#1
So I've been wanting to get better at picking. I've started working on some licks that I've gotten from solos and also ones i've wrote. I practice them as best I can, working on them at a speed until i can do them perfectly, and then increasing the speed. I've noticed something though: Whenever I get to a certain point, I always have to work up to it every day. For example, I wrote this 16th note triplet lick. The tempo I wrote it for is 76 bpm. I got it up to speed, but I decided that I wanted to take it further so that I might gain more from it. Every time I practice it though, I have to start at like 70 bpm and work my way up. I'm never able to pick up where I left off the time before. This might not seem like a big deal, but as far as I can tell I'll never be able to get it much faster because Ih ave to keep starting at the same speed and working up.

Do you think I'm doing something wrong, or is this just normal? I've been playing for a while, but I never really pushed myself, so this is all new to me.
#2
Do you try to play it as soon as you pick up the guitar?

I have to warm up with easy stuff before I can play faster/more complicated riffs.
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#3
Yeah I do warm up stuff first. even after I do those though, it takes some playing to be at 100%.
#4
I've been there before. And I'm still there, except my dry starting speed has gone up.

I know this is going to sound frustrating, but just keep doing it. After a while you'll notice your top speed is higher, and when that happens your starting speed should go up to.

But that was just for me. A lot of the things I picked up I never realized because it was so gradual. And then when I thought about it, it was like "Hey, I can sweep! I thought I sucked at that!"

Just keep faith, really.
#5
Okay, I'm cool with it if that's what I need to do. It was just frustrating because I thought I was doing something wrong.

Thanks for the replies so far. If anyone has anything else to say, please do
#6
Yeah, I try and play for at least an hour or two before band practices or something like that. I don't know what it is, but even doing warm ups and playing it still takes me a while to start playing as well as I can.

And as far as the having to re work the riffs, well, just because you have to slow it back down doesn't mean anything. The fact is if your learning the lick cleanly and accurately, eventually you will be able to play it faster, it just takes time.
#7
Im the same way spamwise i just got gp5 a few weeks ago. Its awsome im learning comfortably numb solos right now which ive always wanted to learn. ( I know this isnt real fast but its more the expressive vibratos and bends and timing that make it so damn good) I learn a bunch of phrazes and i can totally rock them out one day then the next day i want to move onto the next area but i find i have to work on yesterdays first. I dont forget how its played but i cant play at the day befores pace for a little bit even if i warmed up with old matirial.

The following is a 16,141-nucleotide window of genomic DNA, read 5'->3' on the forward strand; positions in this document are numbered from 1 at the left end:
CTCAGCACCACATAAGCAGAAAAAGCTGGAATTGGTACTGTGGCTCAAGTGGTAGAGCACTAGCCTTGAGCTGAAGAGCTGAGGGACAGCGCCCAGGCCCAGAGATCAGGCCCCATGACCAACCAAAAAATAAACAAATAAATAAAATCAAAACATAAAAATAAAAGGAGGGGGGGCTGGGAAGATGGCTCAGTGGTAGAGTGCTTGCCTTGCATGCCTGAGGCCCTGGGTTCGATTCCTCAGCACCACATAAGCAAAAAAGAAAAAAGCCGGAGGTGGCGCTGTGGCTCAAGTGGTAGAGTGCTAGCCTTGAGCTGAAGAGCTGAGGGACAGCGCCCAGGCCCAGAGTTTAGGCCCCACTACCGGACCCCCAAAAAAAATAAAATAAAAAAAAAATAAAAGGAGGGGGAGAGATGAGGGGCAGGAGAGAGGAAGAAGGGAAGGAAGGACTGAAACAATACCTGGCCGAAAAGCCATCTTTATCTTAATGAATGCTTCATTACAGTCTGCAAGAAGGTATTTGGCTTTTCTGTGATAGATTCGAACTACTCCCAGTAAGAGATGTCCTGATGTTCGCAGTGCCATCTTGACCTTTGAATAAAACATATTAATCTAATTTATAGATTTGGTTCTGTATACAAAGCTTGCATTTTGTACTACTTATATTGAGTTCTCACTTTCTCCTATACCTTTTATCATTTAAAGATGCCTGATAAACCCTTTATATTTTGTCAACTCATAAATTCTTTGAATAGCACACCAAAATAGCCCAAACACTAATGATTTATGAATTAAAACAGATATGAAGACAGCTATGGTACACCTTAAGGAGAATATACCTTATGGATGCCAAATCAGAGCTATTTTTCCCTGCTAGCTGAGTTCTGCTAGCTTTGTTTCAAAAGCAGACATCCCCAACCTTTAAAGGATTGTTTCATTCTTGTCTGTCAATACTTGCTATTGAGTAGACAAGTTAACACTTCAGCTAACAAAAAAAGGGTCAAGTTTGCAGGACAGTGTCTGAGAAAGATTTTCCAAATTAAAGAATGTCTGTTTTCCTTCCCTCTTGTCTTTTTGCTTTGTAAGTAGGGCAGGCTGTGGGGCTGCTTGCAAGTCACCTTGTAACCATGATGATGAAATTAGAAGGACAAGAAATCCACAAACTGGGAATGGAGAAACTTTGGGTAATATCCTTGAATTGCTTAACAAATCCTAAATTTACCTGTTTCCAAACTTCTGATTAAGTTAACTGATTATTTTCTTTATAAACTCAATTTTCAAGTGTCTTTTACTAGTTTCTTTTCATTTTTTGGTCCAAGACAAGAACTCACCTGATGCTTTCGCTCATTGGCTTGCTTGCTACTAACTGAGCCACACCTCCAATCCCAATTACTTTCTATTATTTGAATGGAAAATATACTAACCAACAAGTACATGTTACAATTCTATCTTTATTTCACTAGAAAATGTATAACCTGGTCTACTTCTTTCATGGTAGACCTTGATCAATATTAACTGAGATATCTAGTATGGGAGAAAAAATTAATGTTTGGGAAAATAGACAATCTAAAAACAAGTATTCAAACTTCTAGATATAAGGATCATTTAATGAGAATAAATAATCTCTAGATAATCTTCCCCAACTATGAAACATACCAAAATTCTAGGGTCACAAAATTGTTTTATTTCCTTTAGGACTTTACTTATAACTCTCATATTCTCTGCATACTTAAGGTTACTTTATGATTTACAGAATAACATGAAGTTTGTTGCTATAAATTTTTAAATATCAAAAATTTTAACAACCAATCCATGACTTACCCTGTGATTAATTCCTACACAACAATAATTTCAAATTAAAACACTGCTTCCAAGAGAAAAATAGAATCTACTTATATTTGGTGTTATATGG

#8
While I'm at it, another tip - learn the notes, memorize them first. Because then you can spend time looking at your hand instead of looking at the paper or screen. And just looking makes it a whole lot more comfortable. Trying to work up speed while flicking your eyes back and forth is just too cumbersome to work well.
#9
Do you use your pinkie ?
More fingers to hit more notes and longer stretches.
You have it, you might as will use it.

Reset the bpm to 100 before you go to bed.
So the next day...you'll have forgotten it was set to 100.

Actaully playing slower is harder in a way...as someone said
you have to be in more control of the notes to make it sound purdy
or perfect.

Do you use the other fingers to help you with the bends ?
Since you're holding the bends longer at a slower speed.
Your hand gets tire faster or you'll drop the pitch of the bends
faster...and the riff won't come out as you wish it to be.

How's the action set on your guitar ?
What guage strings are you using ?

Have you check the innotation of your strings ?
If it's off, the pitch will be slightly off on different part of the neck.
Even if you hit the correct fingering, it'll makes it difficult
to make it sound good consistantly.

None of my guitars ,even the more expensive ones were never
correct when I first purchased them new out of the box or store set.
Last edited by Ordinary at Apr 24, 2008,